who was‘a candidate of the South Americans.
We have taken great pains to find out who
these men are by carefully examing the various
votes given for Speaker in the Congressional
-Globe During the different ballotings the
following gentlemen voted for Henry M Fuller
t 0 Messrs Bradshaw, Broom, J H Campbell,
‘Covode, Dick, Edie, Knight, Kunkel, Millward
Pearce, Purveance, Ritchie, Robers, Robison,
‘Todd Tyson, of Pennsylvania.
Messrs. II Bennett Bayard Clark, Edwards,
Haven, Patton, Yalk and Whitney, of New
Messrs Ball, Harrison, and Moore, of Ohio,
and Scott, of Indiana—2l.
Messrs. John P Campbell, Cox, Etheridge,
A K Marshall, H Marshall, Rivers, Swope,
and Underwood, of Kentuckey.
Messrs II W Davis, J M Harris, Hoffman,
Ricaud, of Maryland.
Messrs Kennett, Lindley and Porter, of
Messrs. Ready, Sneed and Zollicoffer of Ten
Messrs. Paine, Puryer and Reed, of North
Messrs. Foster and Trippe of Georgia.
Messrs. W 11 Smith and Walker, of Ala
Messrs. Carlisle pf Virginia, Evans of Texas
Eustis of Louisiana, Lake of Mississippi, and
Cullen of Dalaware —31.
Now by reference to the vote on Dunn’s
amendinent it will be seen that every solitary
supporter of Henry M Fuller, for Speaker,
from the Northern States, except Valk, of New
Ybrk, voted for the restoration of the Missouri
The evidence is conclusive that Millard Fill
more’s Northern supporters are all in favor of
the restoration of the Missouri Restriction.
There is another fact developed by this vote
worthy of special notice. Every Sonthem sup
porter of Millard Fillmore in Congress voted
against Mr. Duhn’s amendment, and thereby
declared that howeVer much Fillmore and his
Northern friends may denounce that clause of
the Nobraska Kansas act repealing the Mis
souri compromise, they were all for it, except
Cullen, of Delawere.
It is another noted fact that every Democrat
in Congress, who voted, voted with the South
ern members against Dann’s amendment* and
against the restoration of the Missouri Compro
mise, except Oliver, of New Yc^.
These votes conclusively show what North
ern party is friendly to the South. Let us re
Every Southern member of Congress, who
voted, voted against Dunn’s amendment, except
Cullen, of Delaware.
Every Northern Democrat who voted, voted
against Dunn’s amendment, except Andrew
Oliver, of New York.
Every. Northern member of Congress, not a
Democrat, who voted, voted in favor of Dunn’s
amendment, except Valk, of New York.
Every Northern supporter of Millard Fill
more, in Congress, jsvho voted, voted with the
abolitionists, in favor of Dunn’s amendment,
except Valk, of New York.
These are taken from the public records and
we defy any friend of Millard Fillmore to dis
pute their literal accuracy. They show th at
while the Southern members of Congress are
united in favor of the repeal of the Missouri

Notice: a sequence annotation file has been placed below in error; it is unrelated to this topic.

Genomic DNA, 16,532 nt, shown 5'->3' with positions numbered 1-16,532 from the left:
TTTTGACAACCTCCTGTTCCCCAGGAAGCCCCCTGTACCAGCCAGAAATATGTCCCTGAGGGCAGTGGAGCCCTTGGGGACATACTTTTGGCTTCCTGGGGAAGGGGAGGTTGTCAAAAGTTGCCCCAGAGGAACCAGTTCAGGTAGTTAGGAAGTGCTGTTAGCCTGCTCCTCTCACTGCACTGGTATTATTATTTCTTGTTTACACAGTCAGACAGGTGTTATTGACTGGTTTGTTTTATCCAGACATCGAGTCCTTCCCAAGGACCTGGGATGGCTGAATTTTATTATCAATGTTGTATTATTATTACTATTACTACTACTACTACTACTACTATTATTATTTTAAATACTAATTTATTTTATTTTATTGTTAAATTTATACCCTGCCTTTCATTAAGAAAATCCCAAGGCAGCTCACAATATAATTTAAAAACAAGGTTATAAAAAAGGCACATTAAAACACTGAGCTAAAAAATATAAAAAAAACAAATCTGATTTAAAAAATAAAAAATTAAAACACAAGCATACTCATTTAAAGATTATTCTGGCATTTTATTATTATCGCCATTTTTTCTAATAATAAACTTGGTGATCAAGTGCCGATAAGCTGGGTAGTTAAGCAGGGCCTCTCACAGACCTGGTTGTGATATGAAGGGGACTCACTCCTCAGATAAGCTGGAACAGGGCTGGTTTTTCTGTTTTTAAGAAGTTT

Compromise, they have no friends and suppor
ters in the Northern States except the suppor
ters of James Buchanan. Times <s• Sentinel.
[For the Empire State.]
WILLIAMSVILLE, Aug. 6,185 G.
Mr. Editor; Please say to “Hardhead” of;
the American Union that I have seen his non- 1
sensical sycophantic and slanderous article and j
by way of retort will suggest that he soften his 1
head and attack my political position, not my I
franchise principles. If he is disposed to dis- j
cuss politics let him come to the questions, say ;
in a few words whether or not the repeal of the j
Missouri restriction is a Pandoras’ box, out of;
which slavery agitation originated, whether or!
not he will restore the restriction for the sake
of peace; whether or not he can advocate the
principles of a platform which the Chronicle
and Sentinel said could not thrive in a Southern
soil. Whether or not he still adheres to the
Georgia Platform of ’SO. Whether or not he
still regards all opposition to the principles of
the Kansas Nebraska act in relation to slave
ry as hostility to the Constitutional rights of
the South, and all persons who partake in such
opposition as unlit to be members of the Amer
ican party. “Hardhead” might have been less
calumnious in his debut if he stands with the
South on the above questions, lie and I can!
still give Sams grip, otherwise there is an im- 1
passible gulf between us, as I am determined |
to support that party whose political principles,
best subserve Southern interests. ‘Hardhead,’,
softhoad, Sam or the Devil to the contrary not
withstanding. ‘Hardhead’ charges me truly |
when he says I was an advocate for Sam, so 11
remained until his death, after which I parti
cipated in his burial, and the expectation ofhis !
Will, one article of which was a dissolution of ■
the oaths Which permitted us to vote as free !
men. “Hardhead also charges me with being j
connected with Van Buren, Reeder, &c. —l j
will simply say that a man who lives in a glass
house, should not cast stones, a word to the
wise is sufficient. J. A. WILLIAMS.
We find the following letter from Mr.
Tombs, says the Constitutionalist, published in
the New York Herald, in company with a letter
from Athens, Ga. :
Washington, I). C., July 8, 1856.
Dear Sir :—l received your letter of the Ist.
inst., together with its enclosures. Your letter to
the London Times has become unnecessary, as you
will perceive from the present state of the ques- j
tions, discussed, and, besides, it is altogether too
complimentary to me, for me to have any agency 1
in sending it As I supposed, when I wrote you,
’ public opinion in England is right in regard to our
difficulties, and has made itself felt in Parliament,
and even the great Thunderer, (the Times) feels j
and bows to it. Our danger is not from abroad, it;